He goes on to recount other stories of Islamist slaughter. “In all three cases,” he says, “Muslims blew up Muslims. The response of Europe and the Muslim world to the stories of death? Outrage? No. Silence. Did the Western press condemn them? No.”
But contrast this with another story as reported by one American television network: “NBC has been running a gripping series on the emergency military triage facilities in Iraq. Last Thursday, NBC showed wounded Iraqi insurgents being brought to Camp Speicher near Tikrit. Two of them had been caught placing an explosive device on a nearby road, intending to kill Americans, when a U.S. helicopter opened fire on them. The U.S. medical team moved heaven and earth to save their lives. One insurgent, however, was not going to survive unless he got thirty pints of blood.”
“But the base was low on blood. The call went out for volunteer donors; minutes later, dozens of G.I.s had lined up. At the head of the line was a battle-hardened soldier named Brian Suam. Asked if it mattered that his blood was going to an insurgent, he smiled and said, no – ‘A human life is a human life’.”
He continues, “I have never seen a more dramatic example of worldviews in contrast, nor have I been prouder of an American G.I. On one hand, we have the horrors of a civilization that values death – even the death of its own children – if by killing them they can hurt the infidels. On the other side, we have a story that makes us realize just how deeply embedded within American life is our Judeo-Christian heritage. This heritage teaches that human life is sacred – even the life of an enemy who falls into our hands.”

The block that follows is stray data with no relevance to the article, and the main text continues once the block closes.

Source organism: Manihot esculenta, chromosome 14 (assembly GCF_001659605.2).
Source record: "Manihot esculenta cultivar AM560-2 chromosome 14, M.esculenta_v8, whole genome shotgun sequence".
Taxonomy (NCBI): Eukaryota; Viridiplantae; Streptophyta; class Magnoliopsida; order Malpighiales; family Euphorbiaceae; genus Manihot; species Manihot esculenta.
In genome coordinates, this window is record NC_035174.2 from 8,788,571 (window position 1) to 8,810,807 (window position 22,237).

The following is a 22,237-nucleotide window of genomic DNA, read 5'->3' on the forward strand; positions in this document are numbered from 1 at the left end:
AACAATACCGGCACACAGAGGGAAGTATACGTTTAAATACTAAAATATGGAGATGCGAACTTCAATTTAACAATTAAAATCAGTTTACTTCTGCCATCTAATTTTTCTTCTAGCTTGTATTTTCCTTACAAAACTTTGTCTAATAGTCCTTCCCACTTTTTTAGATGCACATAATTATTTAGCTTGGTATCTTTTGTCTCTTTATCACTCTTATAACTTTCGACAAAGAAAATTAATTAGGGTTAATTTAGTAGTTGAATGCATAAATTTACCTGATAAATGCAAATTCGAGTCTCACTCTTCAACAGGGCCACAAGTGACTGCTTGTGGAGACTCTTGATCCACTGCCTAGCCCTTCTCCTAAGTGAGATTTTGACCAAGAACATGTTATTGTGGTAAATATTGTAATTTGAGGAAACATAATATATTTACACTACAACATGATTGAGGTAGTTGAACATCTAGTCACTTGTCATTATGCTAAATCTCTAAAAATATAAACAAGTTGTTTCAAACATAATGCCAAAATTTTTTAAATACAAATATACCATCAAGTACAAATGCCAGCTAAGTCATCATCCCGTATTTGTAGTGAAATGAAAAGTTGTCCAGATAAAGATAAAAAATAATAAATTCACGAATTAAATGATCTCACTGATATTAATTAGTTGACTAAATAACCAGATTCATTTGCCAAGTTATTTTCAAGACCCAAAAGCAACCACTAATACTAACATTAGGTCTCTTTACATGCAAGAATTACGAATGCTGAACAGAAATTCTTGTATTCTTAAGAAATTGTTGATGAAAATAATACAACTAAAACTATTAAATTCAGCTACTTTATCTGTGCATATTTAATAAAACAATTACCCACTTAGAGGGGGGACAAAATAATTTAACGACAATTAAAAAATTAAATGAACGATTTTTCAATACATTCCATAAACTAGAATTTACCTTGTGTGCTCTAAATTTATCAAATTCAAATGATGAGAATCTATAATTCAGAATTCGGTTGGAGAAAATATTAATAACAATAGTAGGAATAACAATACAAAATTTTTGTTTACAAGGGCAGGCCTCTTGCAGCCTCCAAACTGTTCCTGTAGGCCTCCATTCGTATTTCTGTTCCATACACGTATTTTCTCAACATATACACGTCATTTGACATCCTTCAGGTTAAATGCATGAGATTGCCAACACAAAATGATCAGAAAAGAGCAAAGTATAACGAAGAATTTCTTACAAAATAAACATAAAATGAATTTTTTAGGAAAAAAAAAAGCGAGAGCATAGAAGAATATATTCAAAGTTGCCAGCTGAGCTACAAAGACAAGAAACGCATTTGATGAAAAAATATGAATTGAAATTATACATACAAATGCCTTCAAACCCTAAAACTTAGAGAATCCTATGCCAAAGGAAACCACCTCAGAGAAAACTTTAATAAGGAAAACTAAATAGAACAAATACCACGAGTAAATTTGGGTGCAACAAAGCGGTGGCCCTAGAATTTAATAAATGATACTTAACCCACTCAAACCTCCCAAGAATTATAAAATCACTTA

Who says all worldviews are equal? “These stories make nonsense of the claim that there is no real difference between Christianity and Islam. The clash of civilizations is not only about a fundamental difference between ways of viewing God, reality, life, and life’s meaning; it’s also about good versus evil, life versus death.”
Of course such stories will not sway some of the hardened ideologues and members of the ‘America is always wrong’ crowd. But for those with more balanced moral outlooks, they will help to demonstrate that all cultures are not equal, all worldviews are not the same, and all religions do not lead to identical outcomes.
Concludes Colson, “Of course, this doesn’t apply to peace-loving Muslims, but to the radicals now surging in the Arab world. It’s time for the West to wake up. As Thomas Friedman of the New York Times put it last week, there is no accepted source of Arab-Muslim authority today for peace-loving Muslims ‘to anchor their souls in.’ We need, Friedman writes, ‘a counter-terrorism strategy that delegitimizes suicide bombers.’ But that will happen only when Muslim leaders condemn violence. Friedman is right. We ignore the horrors of radical Islam to our peril. If we do nothing, in time, the stories of life will be overwhelmed by the stories of death.”
Moral equivalence, in other words, in an age of terrorism, is a silly and harmful doctrine that needs to be abandoned as soon as possible. Ideology must give way to reality, or we will all be facing much worse to come.
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You’re currently reading “The Myth of Moral Equivalence”, an entry on CultureWatch
- 7.3.07 / 9am
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- Article Reviews, Christianity, International Relations, Islam, Terrorism, War and Peace